A lot of warhammer fantasy talk is about lists, upgrades, magic items, dice rolls... but in my opinion, much of the important player interaction as far as strategy is concerned, happens in the deployment phase. Of course, the movement phase is a big deal as well. Warhammer is a game of position, and sometimes very powerful troops will be made reduntant by flank charges, march blocks, or even choked out of the battle by friendly forces in a bad position.
Let's have a look at this crucial part of the game in detail. I've won and lost some very decisive games on how well or badly I deployed relative to my opponents. When both armies are set up and I see some bad deployments by my opponent, I know it will be an easy game. But if I see myself outsmarted in the deployment phase, I know that it is likely I will lose.
Number of Deployables
I think this is something every player ought to take into consideration. If you have a lot more deployables than your opponent, you can lay down a lot of less significant elements of your army early on, and by the time your main hammer units or vulnerable pieces are ready to be deployed, you will know where the enemy threats are. On the other hand, the 'choice' locations on deployment zone, i.e on hills, between forests.... may lack room for everything you want. It might become more obvious where you are going to deploy your important items, as the relevant space closes up.
How important is getting that +1 to the roll for first turn, for your army? Do you ever make changes to your list just to have more or less deployables? I think one quite advanced warhammer strategy is to count the number of enemy deployables before the game starts, and work out whether you will finish first or second. Try to figure out what your opponent is going to deploy last.
Order of Deployment
I think the general rule of thumb is that you deploy your fastest units first. In an average dark elf army, this might be dark riders and harpies. On the other hand, your slow moving, vulnerable to missile fire units may want to be deployed last. You want these directly opposite whatever they need to engage. If the enemy saves their target to deploy after you've committed them, they've immediately got an advantage.
I've been thinking about this, though. Suppose your style happens to be like mine - very conservative. You might be playing some kind of fragile gunline - high elves with no spearmen, light on infantry, but with eagles, cav, archers, RBT's. You want your long range missile section to be as far away from the enemy as possible. This could mean deploying even your hammer units, elite infantry, etc before your ranged stuff.
Of course the opposite approach serves another strategic purpose. You deploy all the artillery/ranged first. Then while the enemy is gathering up opposite that, you are now in a position to deploy your hammer cav and fast can in such a way that you can immediately move into better angles, flanking positions, march blocks etc.
Deception in Deployment
The deployment phase in warhammer is quite unlike deployment in WH40k. It is call and response - you interact with your opponent in a turn based 'minigame' that is in many ways more strategic than the rest of the game itself. There is NO luck in deployment, no imbalance, no cheese. If you can outsmart your opponent here it is decisive.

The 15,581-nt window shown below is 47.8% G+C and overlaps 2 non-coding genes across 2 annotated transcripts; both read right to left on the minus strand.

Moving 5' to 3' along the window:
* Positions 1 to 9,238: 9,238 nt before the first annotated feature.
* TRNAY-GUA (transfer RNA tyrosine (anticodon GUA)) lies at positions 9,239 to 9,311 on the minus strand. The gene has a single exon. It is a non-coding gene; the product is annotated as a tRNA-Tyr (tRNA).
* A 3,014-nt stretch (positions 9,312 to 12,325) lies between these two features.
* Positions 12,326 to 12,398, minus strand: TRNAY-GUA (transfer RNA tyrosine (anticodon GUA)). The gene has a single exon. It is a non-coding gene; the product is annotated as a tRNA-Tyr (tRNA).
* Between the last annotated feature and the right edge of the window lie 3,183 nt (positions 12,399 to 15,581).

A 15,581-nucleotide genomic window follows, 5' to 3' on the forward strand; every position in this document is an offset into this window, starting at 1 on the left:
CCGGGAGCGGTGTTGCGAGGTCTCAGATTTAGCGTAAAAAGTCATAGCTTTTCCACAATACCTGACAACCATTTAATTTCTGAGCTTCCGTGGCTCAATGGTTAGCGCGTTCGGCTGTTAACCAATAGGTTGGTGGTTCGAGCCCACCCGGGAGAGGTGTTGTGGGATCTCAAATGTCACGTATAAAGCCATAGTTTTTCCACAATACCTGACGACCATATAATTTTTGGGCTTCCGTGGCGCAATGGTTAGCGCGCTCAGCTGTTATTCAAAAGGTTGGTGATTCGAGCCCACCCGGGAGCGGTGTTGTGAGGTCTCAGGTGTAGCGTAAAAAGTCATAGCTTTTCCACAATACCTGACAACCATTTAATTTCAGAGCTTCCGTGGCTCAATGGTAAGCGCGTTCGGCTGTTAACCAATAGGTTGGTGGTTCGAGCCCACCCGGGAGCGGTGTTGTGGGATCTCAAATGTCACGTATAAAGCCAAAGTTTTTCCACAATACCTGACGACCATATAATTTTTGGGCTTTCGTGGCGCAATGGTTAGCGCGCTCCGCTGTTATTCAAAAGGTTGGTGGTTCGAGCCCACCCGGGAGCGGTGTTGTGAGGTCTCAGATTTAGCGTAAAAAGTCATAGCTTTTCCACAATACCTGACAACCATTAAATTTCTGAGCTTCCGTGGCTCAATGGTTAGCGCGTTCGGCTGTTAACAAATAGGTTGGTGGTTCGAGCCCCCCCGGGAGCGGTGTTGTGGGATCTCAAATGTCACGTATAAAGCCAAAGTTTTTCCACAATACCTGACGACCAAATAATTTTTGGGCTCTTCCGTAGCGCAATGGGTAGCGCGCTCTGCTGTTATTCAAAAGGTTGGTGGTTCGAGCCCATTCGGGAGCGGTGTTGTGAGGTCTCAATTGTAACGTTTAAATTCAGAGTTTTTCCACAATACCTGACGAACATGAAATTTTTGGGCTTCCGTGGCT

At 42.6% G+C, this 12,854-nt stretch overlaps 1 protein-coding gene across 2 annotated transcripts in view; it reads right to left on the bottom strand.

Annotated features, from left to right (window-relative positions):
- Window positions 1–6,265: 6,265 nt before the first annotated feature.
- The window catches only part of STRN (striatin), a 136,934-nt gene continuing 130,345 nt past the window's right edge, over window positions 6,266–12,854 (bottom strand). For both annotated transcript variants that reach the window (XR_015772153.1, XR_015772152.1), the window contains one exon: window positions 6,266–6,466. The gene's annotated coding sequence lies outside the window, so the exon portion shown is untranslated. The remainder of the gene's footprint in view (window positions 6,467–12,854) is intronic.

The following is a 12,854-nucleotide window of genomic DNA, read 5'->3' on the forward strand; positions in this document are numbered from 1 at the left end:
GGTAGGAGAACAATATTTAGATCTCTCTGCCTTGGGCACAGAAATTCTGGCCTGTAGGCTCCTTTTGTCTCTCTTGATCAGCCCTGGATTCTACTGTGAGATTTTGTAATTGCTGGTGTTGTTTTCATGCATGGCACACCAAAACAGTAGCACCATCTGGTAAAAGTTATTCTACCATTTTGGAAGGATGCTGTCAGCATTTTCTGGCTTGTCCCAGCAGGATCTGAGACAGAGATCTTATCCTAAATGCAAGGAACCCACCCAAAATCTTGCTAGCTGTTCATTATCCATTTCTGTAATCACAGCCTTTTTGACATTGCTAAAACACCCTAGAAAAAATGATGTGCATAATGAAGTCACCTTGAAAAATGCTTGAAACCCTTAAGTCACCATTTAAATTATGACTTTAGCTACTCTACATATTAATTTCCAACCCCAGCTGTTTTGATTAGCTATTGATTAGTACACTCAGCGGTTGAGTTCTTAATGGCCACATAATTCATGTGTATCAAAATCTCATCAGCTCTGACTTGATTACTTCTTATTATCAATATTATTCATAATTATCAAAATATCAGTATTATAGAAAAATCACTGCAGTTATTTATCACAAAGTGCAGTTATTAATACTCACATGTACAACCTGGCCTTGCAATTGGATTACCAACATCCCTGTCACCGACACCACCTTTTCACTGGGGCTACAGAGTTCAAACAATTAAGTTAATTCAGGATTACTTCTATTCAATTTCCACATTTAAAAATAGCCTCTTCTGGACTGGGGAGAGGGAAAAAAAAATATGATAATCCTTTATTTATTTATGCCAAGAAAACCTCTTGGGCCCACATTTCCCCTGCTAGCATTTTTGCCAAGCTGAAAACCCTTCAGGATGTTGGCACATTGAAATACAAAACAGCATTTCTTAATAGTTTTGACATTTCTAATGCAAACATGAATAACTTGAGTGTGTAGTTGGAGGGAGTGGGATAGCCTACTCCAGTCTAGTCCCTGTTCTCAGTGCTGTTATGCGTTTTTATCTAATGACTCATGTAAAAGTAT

Faking a flank deployment is certainly a way to do this. You deploy several units of fast cavalry on the same flank, and your opponent unwisely takes the bait by placing a hydra, or steam tank, or elite infantry unit opposite them. You are now in a position to deploy your entire army on the other flank, and march over to the rest of your army with the fast cav in the first turn. In many cases this trick is not subtle. Good players will not fall for it. But it can be worth trying anyway - if you can keep them guessing about where the main bulk of your army is going to be, for longer, this is good.
Terrain often makes the placement of troops predictable. Big hill smack back in the middle? All of your artillery and ranged is going there. Forest on one flank? Won't see much heavy cav there. But, I think sometimes you can really use this expectation to your advantage. There is no reason ranged units can't be deployed on flat ground even though there is a perfectly good hill nearby. If you can trick your opponent by saving the units expected to appear on a hilltop, until any threats have been placed - you might find that conceding the advantage of the hill is trumped by the advantage of stationing your units in a safer position.
If you can, look at your quarter strip of the table and work out where each unit will go by default before you place ANYTHING. Your plan might change as you see your opponent's units go down. But, like the rest of the game itself, having a plan as well as a willingness to respond to your opponent is very important. If you simply place units in response to your opponent, you might realise later on that the ideal spot for one of your most important units is now taken up by other things. If the zone is choked up with impassable terrain and forests this is more likely to happen. If you have a default spot for them mapped out in your head, you are then in a position to choose between the various areas that are NOT taken up by any of the default spots when it becomes necessary to deploy something in a position that you had not initially planned it to be in.
Those are the main points I can think of for now. Deploying smarter improves your play. I'm sure everyone else has a lot to add and discuss as far as these ideas are concerned, so let's hear it. Essentially this is a much better topic for serious players to be discussing than things like cheese and imbalance in army books. In tournaments with good composition systems, the smartest and most experienced players will come out on top. Let's work towards being more like those guys.